Spark CMS for The Financial Times

Improving content visibility on the dashboard

My role and responsibilities

Role: Lead Product Designer
Responsibilities: UX and UI design
Applications and tools: Sketch, InVision, Trello, Slack


The Financial Times is one of the world’s leading news organisations, focusing on global business news and current affairs.

For 13 years the newsroom had been using a complex, third-party content management system that had become unfit for purpose. For this reason, it was decided to replace it with Spark, a bespoke CMS that was created in the heart of the newsroom, catering specifically for the user needs of the The Financial Times newsroom. This case study refers to a phase in the development of Spark just before full rollout.

The challenge was to improve visibility on the dashboard so that a user could quickly and easily find content, and understand where this content was within the production process.

The outcome was a redesign of the dashboard based on user feedback and future user requirements.

This case study is a snapshot of a much wider project that I lead from conception to rollout for two years. For an overview of the entire project please view here.


The Spark CMS dashboard was designed to achieve an overview of content in the production process. I have observed that the product isn’t meeting the content overview goal which is causing an inefficient work process and reliance on individual transfers of knowledge.

Three small, self-contained newsroom desks were using Spark. The reporters working with the new CMS could easily communicate with each other and the number of stories published were small. When the desk editor had checked a story, a member of the Web Revise team (the final check and edit before a story is published), would be notified by physically walking over to the Web Revise desk and showing them the story. 

The next desks that Spark would rollout to were much larger, published a larger volume of stories, and had more reporters, some of which were strategically based around the world, rather than sitting at a single desk together.

User flow for publishing a story
Current dashboard


How might we help give visibility to production content and show where it is in the production process?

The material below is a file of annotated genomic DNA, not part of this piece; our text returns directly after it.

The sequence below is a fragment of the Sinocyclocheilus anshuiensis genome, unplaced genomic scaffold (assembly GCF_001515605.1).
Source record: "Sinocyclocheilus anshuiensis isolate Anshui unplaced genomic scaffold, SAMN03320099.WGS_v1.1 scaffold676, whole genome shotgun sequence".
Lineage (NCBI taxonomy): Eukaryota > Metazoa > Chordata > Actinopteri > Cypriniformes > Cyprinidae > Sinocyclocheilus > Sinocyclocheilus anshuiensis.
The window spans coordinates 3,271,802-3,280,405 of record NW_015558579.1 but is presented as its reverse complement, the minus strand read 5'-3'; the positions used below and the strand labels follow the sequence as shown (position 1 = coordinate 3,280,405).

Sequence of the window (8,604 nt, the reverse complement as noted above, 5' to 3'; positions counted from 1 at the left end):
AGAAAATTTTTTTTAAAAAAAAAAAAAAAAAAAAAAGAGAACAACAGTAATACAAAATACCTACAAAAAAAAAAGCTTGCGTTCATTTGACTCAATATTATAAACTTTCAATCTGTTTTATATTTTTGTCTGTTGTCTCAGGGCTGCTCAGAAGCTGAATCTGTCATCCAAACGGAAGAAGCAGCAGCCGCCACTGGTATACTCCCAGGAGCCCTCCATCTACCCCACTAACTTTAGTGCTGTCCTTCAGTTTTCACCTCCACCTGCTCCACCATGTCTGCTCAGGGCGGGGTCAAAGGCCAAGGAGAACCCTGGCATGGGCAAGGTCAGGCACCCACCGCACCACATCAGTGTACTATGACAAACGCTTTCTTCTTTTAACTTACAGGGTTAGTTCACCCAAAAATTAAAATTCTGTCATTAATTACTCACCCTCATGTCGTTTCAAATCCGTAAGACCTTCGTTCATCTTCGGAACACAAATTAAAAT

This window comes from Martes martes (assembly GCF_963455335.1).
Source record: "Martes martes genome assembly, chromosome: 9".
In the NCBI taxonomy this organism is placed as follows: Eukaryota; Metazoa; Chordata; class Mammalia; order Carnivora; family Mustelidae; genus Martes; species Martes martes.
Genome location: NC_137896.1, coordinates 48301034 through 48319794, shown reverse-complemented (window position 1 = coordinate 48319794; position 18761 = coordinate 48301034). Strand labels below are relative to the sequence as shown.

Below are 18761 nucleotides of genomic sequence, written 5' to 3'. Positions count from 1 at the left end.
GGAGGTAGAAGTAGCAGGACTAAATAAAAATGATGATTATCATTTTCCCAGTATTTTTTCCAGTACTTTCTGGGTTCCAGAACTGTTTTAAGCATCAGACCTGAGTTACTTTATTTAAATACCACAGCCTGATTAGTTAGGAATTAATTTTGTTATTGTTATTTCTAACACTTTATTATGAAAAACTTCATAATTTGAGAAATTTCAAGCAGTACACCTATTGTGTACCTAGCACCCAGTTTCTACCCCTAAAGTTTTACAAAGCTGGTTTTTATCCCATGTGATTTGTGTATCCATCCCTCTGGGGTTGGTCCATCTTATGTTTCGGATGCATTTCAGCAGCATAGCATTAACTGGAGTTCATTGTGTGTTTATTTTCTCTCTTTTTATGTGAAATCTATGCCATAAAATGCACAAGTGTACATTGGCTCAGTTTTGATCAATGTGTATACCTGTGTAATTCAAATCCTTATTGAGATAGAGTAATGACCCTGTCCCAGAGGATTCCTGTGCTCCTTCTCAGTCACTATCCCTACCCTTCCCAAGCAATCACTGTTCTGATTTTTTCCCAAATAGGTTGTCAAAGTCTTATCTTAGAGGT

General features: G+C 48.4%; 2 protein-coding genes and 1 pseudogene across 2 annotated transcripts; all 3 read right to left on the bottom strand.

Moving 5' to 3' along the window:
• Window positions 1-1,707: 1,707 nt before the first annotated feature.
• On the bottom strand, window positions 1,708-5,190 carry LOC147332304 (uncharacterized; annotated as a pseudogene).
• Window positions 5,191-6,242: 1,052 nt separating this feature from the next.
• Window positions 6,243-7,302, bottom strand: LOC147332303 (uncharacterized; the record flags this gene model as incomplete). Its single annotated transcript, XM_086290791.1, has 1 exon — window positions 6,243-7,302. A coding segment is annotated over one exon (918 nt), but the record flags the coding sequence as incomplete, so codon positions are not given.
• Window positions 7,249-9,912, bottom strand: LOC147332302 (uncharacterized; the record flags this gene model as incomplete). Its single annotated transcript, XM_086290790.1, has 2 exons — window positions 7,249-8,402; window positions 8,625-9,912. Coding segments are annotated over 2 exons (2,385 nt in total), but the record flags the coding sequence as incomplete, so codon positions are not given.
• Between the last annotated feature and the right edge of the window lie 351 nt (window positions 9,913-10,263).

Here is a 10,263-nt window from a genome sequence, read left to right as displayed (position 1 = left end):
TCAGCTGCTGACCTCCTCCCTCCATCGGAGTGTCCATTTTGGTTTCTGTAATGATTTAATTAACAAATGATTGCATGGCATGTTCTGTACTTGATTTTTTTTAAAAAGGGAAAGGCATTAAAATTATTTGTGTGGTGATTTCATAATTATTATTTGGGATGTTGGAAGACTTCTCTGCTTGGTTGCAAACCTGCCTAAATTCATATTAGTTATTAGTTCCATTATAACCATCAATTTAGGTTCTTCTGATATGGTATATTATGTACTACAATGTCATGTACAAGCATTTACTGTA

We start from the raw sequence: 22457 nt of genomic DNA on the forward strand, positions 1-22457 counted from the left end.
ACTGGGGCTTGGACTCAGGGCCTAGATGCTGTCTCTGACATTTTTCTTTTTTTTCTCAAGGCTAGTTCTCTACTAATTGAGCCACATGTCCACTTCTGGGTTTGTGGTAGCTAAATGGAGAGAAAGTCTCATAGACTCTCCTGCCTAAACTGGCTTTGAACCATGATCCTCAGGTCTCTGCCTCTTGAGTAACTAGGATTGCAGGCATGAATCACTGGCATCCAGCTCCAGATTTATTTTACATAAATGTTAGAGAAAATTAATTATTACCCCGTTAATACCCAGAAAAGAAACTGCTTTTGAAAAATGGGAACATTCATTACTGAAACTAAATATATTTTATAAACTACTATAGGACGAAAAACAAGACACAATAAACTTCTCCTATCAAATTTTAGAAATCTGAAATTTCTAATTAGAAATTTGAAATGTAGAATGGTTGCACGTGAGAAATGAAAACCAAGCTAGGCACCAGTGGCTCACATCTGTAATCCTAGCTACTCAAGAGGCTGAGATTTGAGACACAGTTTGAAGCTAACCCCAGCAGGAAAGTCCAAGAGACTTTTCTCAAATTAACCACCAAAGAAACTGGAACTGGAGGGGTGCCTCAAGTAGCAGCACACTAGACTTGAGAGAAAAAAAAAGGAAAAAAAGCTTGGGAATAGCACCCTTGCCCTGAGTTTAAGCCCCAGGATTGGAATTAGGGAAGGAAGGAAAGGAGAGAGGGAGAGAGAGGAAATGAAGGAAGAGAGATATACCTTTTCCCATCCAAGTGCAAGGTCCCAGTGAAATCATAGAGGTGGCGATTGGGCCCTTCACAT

As Spark had been in production for six months, I had already gathered a large amount of user feedback from research interviews, testing sessions, informal conversations with users, and comments from the Slack feedback channel. 

Based on the feedback insight I was able to define a number of key elements on the dashboard that needed to change including story headlines, visibility of workflow status, and confusing iconography.

As I had already been working on the project for over a year, I had already created a UI component library in Sketch so it was quick and easy to assemble designs. After discussing my rough design solutions with the product team I consolidated the feedback and created a single design that I tested on five members of the newsroom.

Findings from the user testing were positive. All five testers thought that the filters and status labels were more visible, and however there was no agreement on the treatment of guide notes, and none of the testers liked the editing history feature.

Fluid conversations between myself, the product team, stakeholders, and users continued and after more development a final design was agreed and implemented.

Feedback from user testing session
Rough design solutions based on user feedback
Dashboard design tested on users
The final dashboard design


Users were able to find content more easily, and know where the content was in the production process

The new design was first rolled out to a single desk and the reporters were shadowed for a week. Together with feedback from the users, satisfaction metrics were used to measure the success of the dashboard which achieved a score of 8.5/10. Users thought the new design was intuitive and improved visibility and findability of stories. The new dashboard was then released to the entire user base with feedback monitored for future iterations.

Leanings and next steps

Customisation for different newsroom roles

What was discovered from the feedback was that different roles in the newsroom, such as a reporter or desk editor, had very different requirements from the dashboard. It was impossible for a single view to cover all needs, so the next step was to investigate customisation of the dashboard, and the development of different views for the different use cases.